The concern here is NOT with legitimate expressions of difference within the democratic dialogue. It is with those who enter this process with a very real intent to subvert it because they are in possession of THE TRUTH. To maintain an exchange -- whether it be about texts, curriculum or politics -- truth and values must be dealt with in a tentative and tolerant fashion. Reason and evidence must not be subordinated to any group's ideology. Opposing points of view must be accorded the same respect you expect for your own and not be ignored, surpressed or subverted.

Granting any religio-political view a special exemption from these obligations is not only ruinous to public schooling; it places the entire democratic process in danger. Our democracy has never required the celebration of common ends; but it does  require respect for common means such as compromise, tolerance and civility.

See for more on this topic.

Saturday, December 17, 2011

TOP-DOWN SCHOOL REFORM: trashing teacher morale

One of the most troubling aspects of the recent wave of school reform is that the would-be reformers never bother to ask teachers what they think. Instead, these would-be reformers imagine they can just ram change, however unrealistic, down gagging teacher's throats.

The chief problem with this approach is that it doesn't work. As far back as the 1970's a Rand Corporation study clearly demonstrated that successful introduction of innovations requires willing, highly motivated participants.  And this is particularly true of teachers because their work is done beyond immediate administrative control.

Why do those in charge ignore this reality? Maybe they are so remote from day to day realities that they no longer have the sense they were born with. In any case their insufferably arrogant style of management is time-honored. It dates back to the era when classroom teachers were long-suffering females and the power holders were smug, self-satisfied males.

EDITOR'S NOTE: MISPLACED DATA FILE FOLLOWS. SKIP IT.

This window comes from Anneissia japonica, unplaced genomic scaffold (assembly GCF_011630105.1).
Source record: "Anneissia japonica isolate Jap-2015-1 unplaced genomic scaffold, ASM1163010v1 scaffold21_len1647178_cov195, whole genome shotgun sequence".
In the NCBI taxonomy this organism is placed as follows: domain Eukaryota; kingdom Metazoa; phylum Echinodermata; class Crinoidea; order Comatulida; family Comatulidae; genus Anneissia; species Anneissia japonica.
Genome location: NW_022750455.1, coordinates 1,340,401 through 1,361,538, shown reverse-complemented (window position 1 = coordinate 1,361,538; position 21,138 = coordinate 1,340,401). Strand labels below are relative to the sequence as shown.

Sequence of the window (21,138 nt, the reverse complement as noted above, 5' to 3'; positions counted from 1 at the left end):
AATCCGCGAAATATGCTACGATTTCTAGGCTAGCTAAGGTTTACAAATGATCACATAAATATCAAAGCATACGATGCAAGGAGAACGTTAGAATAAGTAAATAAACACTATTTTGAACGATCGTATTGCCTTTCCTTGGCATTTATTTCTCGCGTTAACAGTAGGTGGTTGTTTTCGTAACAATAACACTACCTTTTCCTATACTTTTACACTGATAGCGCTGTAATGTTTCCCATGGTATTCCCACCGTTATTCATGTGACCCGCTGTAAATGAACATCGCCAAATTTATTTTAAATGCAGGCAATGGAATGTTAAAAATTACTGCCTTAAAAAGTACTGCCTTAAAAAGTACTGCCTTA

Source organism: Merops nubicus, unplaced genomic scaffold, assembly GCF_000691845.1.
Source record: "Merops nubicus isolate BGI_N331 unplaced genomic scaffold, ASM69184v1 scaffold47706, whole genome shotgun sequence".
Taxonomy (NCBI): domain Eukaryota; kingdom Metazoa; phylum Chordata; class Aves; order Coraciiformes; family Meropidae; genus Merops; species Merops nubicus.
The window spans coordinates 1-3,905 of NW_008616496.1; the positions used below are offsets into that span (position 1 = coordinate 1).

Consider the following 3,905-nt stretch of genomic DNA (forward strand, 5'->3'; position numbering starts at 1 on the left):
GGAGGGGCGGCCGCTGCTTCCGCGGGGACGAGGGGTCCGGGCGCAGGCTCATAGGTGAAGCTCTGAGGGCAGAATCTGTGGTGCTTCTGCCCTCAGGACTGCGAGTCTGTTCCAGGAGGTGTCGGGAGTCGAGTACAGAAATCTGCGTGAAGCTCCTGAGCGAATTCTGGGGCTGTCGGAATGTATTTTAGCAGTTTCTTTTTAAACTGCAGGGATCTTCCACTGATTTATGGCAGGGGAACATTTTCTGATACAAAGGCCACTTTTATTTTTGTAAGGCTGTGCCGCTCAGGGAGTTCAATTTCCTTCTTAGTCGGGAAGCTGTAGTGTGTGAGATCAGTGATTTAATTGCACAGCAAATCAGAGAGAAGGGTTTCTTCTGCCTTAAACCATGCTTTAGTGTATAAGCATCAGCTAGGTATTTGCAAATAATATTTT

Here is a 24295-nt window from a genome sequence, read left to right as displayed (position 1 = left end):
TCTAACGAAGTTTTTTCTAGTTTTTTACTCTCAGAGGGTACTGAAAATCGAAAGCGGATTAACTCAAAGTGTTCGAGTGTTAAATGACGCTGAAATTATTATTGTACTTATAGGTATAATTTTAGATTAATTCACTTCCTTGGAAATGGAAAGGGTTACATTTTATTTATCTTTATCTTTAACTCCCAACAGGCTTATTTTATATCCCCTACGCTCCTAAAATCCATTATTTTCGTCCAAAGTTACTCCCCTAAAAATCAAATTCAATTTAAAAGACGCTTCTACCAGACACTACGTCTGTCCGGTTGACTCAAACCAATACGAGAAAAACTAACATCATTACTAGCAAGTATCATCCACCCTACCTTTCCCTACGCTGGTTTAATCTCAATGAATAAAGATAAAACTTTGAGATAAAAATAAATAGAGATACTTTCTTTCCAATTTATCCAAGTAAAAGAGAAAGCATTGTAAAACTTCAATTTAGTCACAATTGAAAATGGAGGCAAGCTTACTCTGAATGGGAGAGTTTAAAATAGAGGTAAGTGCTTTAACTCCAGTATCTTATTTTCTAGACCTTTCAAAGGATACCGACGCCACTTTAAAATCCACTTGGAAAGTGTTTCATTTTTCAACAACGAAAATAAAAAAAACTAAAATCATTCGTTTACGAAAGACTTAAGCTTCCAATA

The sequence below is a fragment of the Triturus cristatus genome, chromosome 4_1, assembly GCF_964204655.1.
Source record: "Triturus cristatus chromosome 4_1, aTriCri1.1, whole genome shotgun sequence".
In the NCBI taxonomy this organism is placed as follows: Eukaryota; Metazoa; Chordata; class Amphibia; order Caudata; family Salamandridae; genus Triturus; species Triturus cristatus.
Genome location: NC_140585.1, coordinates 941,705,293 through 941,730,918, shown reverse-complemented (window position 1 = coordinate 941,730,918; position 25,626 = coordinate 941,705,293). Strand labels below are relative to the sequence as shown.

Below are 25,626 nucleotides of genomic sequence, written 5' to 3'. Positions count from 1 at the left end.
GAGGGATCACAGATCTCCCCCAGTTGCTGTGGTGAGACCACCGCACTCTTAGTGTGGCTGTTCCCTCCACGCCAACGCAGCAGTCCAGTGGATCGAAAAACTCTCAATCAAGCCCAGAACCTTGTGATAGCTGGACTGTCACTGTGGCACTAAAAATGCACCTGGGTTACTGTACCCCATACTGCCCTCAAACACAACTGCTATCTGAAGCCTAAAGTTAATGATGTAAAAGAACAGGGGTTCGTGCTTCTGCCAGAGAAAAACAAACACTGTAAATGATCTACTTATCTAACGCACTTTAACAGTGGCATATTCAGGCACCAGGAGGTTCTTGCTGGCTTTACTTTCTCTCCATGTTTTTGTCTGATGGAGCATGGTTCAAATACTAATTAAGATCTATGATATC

Some say that teachers stand in the way of needed reforms, and that requires the imposition of non-consultative change. But resistance to change is hardly restricted to teachers. In fact, such resistance is an inevitable response to major change in any organization. And when those changes are being pushed by the same people who look down on you, ignore your hard-won knowledge and experience and can't tell their pedagogical behind from third base, resistance is sensible.

Regardless, teacher resistance to change so frustrates policy makers that if ever they thought about soliciting teacher consent and cooperation they think about it no longer. Instead they  become ever more controlling, autocratic and disrespectful while ratcheting up coercion via so-called "merit pay."

In all of this they show a complete disregard for the negative impact their actions have on teacher morale and the recruitment of anything but sheep into the profession. In short, these would-be reformers have lost all concern for the actual consequences of their "reforms" on those who must carry them out. And that may well guarantee the long-term failure of their reforms.

For more on this subject go to